陳方安生序:香港法治瀕危,需國際同行 Anson Chan’s Preface: HK in Danger, Needs International Escort

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陳方安生序:香港法治瀕危,需國際同行
Anson Chan’s Preface: HK in Danger, Needs International Escort

英國智庫亨利傑克遜學會(Henry Jackson Society)的亞洲研究中心今日(十月三十一日)發表論文報告:「香港二十年:公民、政治、法律權利的倒退」,前政務司陳方安生為報告寫序,指出中國大陸強調全面管治香港,溝淡中英聯合聲明及基本法訂明的香港自治。香港法治瀕危,事關人大幾番釋法,又跨境擄走銅鑼灣書店老板而監禁三位社運青年(注:信指黃之鋒,羅冠聰,周永康),今人益覺北京決心滅異見人士的聲(按: 其實香港政治犯已達百人以上)。陳太又話見到十九大有人想學毛澤東獨攬大權,十分擔心。中國外交部宣佈中英聯合聲明為歷史文件,不再有任何實質意義,直教港人惡夢成真。問英國身為聯合聲明簽署國之一,會否捍衛香港自由,平衡與北京經驗關係?陳太總結話香港法治人權自由,包容多元,代表中國最好的一面,港人決心保持優點,但需國際社會同行,面對挑戰。

Anson Chan’s Preface to Henry Jackson Society’s Report on Hong Kong, 20 years after its handover to China:

This report comes at a key time in Hong Kong’s history. Twenty years after the handover in 1997, we have a Hong Kong which is more-or-less recognisable to those of us who sat on the side lines of the Handover Ceremony. The economy is relatively strong, the skyline has continued to rise and rise, and Hong Kong’s culture and people remain dynamic and energetic. And yet… to leave it there would be to leave the picture unfinished. For what we had in 1997 were worries and dreams.

It’s a disappointment to me to find that many more of my 1997 worries and fewer of my 1997 dreams have come to pass. The high degree of Hong Kong’s autonomy as enshrined in the Sino- British Joint Declaration and Basic Law has been watered down by a mainland China intent on asserting its “comprehensive jurisdiction” over Hong Kong and making it increasingly clear that what little autonomy Hong Kong enjoys is at Beijing’s pleasure.

The rule of law, once an integral part of our judiciary, is at risk because of successive interpretations of the Basic Law by the National People’s Congress Standing Committee (NPCSC). We have seen at least one Hong Kong book publisher forcibly removed from Hong Kong to the mainland without due process. And the imprisonment of three young activists adds to the growing perception that the Government here is determined to silence political opponents.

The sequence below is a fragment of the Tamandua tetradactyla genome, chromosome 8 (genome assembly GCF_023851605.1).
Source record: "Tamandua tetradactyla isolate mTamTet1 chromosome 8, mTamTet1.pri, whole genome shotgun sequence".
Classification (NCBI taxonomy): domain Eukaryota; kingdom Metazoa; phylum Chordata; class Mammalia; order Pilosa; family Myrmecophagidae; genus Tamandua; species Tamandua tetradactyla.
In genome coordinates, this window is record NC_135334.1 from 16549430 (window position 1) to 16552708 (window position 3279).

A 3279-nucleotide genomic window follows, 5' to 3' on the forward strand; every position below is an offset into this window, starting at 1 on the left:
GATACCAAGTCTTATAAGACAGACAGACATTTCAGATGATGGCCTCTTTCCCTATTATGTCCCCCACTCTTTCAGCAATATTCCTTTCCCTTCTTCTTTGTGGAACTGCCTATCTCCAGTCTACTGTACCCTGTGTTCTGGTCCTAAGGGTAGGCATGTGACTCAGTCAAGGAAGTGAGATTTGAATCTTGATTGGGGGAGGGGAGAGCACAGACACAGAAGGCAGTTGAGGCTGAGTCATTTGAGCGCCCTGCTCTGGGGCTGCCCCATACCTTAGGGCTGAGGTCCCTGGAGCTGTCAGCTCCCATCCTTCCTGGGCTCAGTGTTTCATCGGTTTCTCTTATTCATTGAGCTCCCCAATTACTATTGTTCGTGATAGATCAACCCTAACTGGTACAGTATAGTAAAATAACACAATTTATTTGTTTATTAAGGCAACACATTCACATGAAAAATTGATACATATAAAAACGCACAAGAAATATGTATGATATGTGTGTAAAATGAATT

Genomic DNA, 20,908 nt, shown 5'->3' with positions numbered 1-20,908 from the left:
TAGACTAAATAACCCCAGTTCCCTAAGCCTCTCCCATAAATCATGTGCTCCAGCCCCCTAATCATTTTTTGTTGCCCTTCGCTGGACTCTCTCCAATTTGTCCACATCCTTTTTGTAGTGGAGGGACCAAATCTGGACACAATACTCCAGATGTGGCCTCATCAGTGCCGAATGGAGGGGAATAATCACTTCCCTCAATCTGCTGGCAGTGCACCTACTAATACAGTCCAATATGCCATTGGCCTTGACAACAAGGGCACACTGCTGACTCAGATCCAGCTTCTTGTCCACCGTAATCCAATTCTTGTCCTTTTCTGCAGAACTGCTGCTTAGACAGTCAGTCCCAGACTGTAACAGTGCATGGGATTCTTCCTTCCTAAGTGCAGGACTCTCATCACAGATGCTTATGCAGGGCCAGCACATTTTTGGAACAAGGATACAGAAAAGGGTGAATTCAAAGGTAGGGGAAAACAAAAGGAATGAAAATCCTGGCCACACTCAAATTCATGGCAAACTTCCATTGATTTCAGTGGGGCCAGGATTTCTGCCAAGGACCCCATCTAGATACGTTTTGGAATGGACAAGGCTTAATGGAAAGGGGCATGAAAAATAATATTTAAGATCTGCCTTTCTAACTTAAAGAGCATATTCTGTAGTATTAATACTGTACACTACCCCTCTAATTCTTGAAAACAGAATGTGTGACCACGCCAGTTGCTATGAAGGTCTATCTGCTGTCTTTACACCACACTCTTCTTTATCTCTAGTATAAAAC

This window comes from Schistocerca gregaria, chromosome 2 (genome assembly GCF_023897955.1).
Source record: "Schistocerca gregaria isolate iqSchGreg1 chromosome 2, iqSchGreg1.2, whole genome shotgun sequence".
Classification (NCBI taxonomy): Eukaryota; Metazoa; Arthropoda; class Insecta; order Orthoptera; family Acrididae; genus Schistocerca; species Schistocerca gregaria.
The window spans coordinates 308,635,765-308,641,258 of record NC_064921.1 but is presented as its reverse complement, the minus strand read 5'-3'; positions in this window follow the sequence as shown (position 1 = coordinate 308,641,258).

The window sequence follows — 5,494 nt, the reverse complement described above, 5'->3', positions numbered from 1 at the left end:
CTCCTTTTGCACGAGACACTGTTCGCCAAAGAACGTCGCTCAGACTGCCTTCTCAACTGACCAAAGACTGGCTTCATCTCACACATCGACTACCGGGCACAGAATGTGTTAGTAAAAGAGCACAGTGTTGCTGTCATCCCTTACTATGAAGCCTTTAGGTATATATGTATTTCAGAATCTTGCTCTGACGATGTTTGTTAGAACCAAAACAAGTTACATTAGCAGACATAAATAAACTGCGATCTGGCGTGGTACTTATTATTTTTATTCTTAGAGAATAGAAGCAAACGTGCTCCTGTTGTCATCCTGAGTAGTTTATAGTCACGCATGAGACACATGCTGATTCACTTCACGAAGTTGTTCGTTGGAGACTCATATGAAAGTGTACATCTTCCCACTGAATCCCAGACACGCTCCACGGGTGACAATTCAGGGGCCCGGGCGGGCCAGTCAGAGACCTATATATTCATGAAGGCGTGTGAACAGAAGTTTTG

On the wider stage, I am deeply concerned not only with China’s own trajectory, but the trajectory of its intentions with regards to Hong Kong. We saw in the 19th People’s Congress, a leader who seems to hold more power than any since Mao Zedong. For many in Hong Kong and on the mainland, the loss of collective leadership, and the return to one-man power is disturbing. The statement by China’s Foreign Ministry that the Joint Declaration is a “historical document that no longer had any practical significance” is one of the worst fears that any of us had, standing there on the podium on that rainy night in July 1997. Will the United Kingdom, as the co-signatory of the Joint Declaration on the future be willing to balance its economic relationship with Beijing with the defence of the freedoms it once imparted to us? Only time will tell.

It has not all been doom and gloom: Hong Kong remains one of the most economically free places in the world; it ranks above Singapore and Switzerland in Heritage’s 2016 ranking table. Similarly, the explosion in political activism has surpassed our 1997 expectations. While the Umbrella movement has yet to translate into actual change, it marks a remarkable standing-up of the younger generation, one in which all Hongkongers can feel proud. The regeneration of our common identity has been an unheralded, unexpected surprise. While the current situation has seen their leadership locked up, one might think of other places where this took place and remember that the history of democracy and human rights has been in worse places before and survived.

Hong Kong represents the best face of China with its respect for the rule of law, basic rights and freedoms and toleration of diverse views. We are determined to maintain our strengths but we need the international community to walk with us in facing the challenges ahead.

Anson Chan, GBM, GCMG, CBE, JP
Former Chief Secretary for Administration, Hong Kong SAR Convenor, Hong Kong 2020
Photo credit: RTHK


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